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Format: Kindle Edition Verified Purchase
Feeling shocked and quite impotent at the sad news of the horribly premature death of Graham Joyce I sat down to read what I believe to be his finest book for a second time. Whether it is still his best work, they are all so damned good, is of course open to debate but what is for certain is that 'The Facts of Life' is a particularly well crafted piece of writing and story telling. As ever with Joyce's work, the characters are as beautifully drawn as the landscape they inhabit and the plot quickly grabs one's imagination making this a very difficult book to put down. Part ghost story, part fantasy and part social commentary/history, this novel, set largely in wartime and post war Coventry, includes - amongst many other aspects - some of the most vivid and harrowing descriptions of life in wartime Britain that I have ever read. With next year witnessing the 70th anniversary of the end of WWII the filming of this work would surely make a very fitting and lasting tribute to the memory of both the late, great Graham Joyce and the almost forgotten casualties of places like Coventry, Liverpool and - let's not forget - Dresden, from barely a lifetime ago. Perhaps politicians throughout the world would do well to read the author's account of the horrific bombing of Coventry, surely passed down via first hand local and family recollection, before glibly announcing yet another 'wave of air strikes'.
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Format: Kindle Edition Verified Purchase
I live in Coventry so it was interesting to hear about various Coventry streets. I found this author because I had head that he had died. Never read books written by him before. Accurate details and a nice family story going from the night when Coventry was bombed to the ground until 1954.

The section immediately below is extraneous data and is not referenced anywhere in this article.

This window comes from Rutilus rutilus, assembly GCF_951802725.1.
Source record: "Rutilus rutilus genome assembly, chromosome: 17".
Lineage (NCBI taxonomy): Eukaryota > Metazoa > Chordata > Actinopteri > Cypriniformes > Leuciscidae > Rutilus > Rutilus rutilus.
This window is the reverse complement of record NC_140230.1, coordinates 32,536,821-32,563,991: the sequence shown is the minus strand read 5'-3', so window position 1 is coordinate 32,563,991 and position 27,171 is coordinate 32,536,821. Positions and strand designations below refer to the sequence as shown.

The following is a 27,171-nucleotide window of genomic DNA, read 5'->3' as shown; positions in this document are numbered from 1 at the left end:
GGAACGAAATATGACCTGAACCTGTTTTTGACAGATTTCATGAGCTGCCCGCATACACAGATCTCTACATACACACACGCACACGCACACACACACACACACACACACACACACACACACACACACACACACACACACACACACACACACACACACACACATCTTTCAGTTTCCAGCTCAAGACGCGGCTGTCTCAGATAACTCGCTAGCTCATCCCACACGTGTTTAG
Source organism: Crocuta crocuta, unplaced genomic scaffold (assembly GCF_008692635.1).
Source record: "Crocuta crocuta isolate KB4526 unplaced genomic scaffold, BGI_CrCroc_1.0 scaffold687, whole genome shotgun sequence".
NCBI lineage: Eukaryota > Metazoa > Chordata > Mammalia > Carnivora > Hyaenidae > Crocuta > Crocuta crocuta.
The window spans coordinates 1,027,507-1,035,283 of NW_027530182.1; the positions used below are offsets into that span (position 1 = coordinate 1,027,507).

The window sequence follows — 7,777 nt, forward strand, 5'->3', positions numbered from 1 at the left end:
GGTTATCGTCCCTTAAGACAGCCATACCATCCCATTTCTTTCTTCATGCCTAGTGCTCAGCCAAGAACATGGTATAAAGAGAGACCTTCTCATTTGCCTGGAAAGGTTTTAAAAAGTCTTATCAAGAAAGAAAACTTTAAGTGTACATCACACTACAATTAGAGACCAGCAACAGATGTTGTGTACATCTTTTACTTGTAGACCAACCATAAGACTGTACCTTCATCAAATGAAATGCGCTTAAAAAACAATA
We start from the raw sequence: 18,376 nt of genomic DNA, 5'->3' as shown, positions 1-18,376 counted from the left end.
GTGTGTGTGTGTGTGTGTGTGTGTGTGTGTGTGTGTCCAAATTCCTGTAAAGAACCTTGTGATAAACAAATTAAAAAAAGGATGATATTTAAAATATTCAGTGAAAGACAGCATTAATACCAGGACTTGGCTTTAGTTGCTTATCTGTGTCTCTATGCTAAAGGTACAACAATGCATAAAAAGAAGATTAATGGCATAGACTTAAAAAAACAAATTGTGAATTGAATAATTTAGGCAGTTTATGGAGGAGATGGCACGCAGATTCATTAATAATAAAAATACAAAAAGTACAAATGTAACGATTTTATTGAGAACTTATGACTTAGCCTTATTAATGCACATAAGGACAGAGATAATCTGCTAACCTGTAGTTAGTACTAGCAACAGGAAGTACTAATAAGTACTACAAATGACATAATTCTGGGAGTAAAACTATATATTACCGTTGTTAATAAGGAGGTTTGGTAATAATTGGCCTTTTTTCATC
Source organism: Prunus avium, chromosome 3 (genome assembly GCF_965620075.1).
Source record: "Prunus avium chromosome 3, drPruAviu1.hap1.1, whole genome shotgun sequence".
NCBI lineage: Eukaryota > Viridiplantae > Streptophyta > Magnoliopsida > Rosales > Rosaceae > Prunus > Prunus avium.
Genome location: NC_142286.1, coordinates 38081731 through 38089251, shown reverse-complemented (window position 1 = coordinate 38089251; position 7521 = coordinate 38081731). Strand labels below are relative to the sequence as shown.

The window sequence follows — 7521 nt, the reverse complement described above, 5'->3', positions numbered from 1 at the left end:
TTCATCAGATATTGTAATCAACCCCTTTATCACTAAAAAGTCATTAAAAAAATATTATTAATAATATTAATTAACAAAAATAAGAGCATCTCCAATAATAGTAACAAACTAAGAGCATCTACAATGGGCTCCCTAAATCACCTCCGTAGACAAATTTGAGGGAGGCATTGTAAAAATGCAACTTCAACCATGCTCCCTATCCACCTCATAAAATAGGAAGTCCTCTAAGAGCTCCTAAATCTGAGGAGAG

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Format: Paperback Verified Purchase
Graham Joyce is a much under-rated writer in UK. He is a consummate storyteller whose books demand you stay up all night until you've finished. This intriguing novel is thought provoking, atmospheric and his novels linger in your mind long after you've finished. His sense of time and place, as always, is very powerful, leaving the reader feeling as though he has had an intimate glimpse into the past. He challenges common place perceptions of reality, morality and his characters' world is vividly portrayed.

Graham Joyce is a master storyteller. From the first page the reader is drawn into a world whose characters and story is the only reality worth pursuing. It's a delight to read!
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Format: Kindle Edition Verified Purchase
Another wonderfully written book from Graham Joyce. I've just found this author but have worked through most of his books. Eat book is different and yet all similar. I think this possibly my favourite.
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Format: Paperback
As another reviewer put it, this truly is a book to savour. One could, for instance, suitably chew on Godiva chocolate as the characters muse, sometimes hilariously, on Coventry's famed Lady Godiva.
I am enjoying re-reading it now, a year after I first encountered its truly alive Vine family. I find myself pausing at the end of lines wondering, "Just how did Graham Joyce do this?" He certainly has ears that hear all, and the dialogue seems like the people of Coventry actually speaking to us.
It is all a terrific accomplishment that will make you an instant fan of his.